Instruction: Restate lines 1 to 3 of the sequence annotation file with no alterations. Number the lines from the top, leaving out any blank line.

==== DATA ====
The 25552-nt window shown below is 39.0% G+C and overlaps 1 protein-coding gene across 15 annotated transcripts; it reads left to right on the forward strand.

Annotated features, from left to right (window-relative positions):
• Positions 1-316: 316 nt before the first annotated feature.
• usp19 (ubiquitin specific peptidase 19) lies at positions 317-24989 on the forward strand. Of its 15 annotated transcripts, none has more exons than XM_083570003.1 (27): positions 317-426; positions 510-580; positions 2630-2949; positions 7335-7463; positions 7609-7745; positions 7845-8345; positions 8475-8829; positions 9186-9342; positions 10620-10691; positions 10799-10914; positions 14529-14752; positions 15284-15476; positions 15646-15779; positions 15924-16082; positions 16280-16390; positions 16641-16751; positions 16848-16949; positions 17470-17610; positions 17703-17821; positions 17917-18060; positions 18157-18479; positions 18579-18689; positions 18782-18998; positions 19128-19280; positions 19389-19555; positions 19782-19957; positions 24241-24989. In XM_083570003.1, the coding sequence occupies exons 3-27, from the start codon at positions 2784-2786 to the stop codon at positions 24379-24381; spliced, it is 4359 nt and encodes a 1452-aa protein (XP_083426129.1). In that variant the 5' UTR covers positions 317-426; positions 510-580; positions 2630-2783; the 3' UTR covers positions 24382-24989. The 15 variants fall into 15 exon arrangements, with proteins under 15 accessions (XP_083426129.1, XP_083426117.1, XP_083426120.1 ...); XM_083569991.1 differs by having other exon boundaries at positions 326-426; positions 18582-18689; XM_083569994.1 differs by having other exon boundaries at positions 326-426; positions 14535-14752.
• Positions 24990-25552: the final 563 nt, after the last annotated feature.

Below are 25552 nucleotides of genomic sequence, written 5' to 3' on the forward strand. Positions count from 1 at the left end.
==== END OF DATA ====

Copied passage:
The 25552-nt window shown below is 39.0% G+C and overlaps 1 protein-coding gene across 15 annotated transcripts; it reads left to right on the forward strand.

Annotated features, from left to right (window-relative positions):
• Positions 1-316: 316 nt before the first annotated feature.